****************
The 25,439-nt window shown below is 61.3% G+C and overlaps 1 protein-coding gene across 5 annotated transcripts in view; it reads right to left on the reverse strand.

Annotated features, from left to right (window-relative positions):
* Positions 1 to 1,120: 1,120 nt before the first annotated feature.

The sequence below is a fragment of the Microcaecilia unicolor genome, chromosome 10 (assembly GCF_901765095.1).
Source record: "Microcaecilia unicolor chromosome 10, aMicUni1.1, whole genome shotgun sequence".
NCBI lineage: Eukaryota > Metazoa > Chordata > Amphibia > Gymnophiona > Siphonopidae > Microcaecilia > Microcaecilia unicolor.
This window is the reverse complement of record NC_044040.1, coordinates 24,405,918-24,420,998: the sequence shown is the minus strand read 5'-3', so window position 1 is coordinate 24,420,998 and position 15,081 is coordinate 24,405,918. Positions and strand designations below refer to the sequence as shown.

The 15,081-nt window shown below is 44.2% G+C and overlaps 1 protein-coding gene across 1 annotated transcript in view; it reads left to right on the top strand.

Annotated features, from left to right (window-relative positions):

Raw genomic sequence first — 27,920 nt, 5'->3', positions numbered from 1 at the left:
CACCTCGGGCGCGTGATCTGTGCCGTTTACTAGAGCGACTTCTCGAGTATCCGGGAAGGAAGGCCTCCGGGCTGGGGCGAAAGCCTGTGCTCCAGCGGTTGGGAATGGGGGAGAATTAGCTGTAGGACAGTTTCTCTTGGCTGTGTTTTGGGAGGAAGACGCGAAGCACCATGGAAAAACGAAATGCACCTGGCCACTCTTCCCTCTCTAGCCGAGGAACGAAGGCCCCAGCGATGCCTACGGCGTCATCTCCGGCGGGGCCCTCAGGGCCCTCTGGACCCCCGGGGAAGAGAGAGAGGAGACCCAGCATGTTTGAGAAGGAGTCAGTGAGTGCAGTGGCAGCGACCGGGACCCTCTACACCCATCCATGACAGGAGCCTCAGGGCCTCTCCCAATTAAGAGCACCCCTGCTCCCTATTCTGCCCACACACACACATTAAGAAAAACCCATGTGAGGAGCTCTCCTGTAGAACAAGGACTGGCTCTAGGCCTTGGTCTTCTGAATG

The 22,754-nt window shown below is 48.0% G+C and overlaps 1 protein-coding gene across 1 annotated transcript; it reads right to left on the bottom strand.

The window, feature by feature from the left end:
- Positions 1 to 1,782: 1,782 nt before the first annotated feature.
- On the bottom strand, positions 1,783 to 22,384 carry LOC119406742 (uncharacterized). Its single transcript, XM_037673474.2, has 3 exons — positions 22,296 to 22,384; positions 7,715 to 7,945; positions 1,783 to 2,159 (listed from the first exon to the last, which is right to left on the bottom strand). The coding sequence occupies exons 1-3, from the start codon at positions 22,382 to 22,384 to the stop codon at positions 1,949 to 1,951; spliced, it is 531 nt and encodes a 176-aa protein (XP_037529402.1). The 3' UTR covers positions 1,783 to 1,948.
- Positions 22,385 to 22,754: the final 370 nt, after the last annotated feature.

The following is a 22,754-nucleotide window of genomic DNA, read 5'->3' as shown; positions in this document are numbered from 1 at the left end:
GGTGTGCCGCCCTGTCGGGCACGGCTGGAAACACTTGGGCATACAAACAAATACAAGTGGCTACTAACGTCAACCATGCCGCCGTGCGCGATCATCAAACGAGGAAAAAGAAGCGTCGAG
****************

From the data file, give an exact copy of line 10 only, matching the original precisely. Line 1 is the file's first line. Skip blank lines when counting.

Raw genomic sequence first — 27,920 nt, 5'->3', positions numbered from 1 at the left: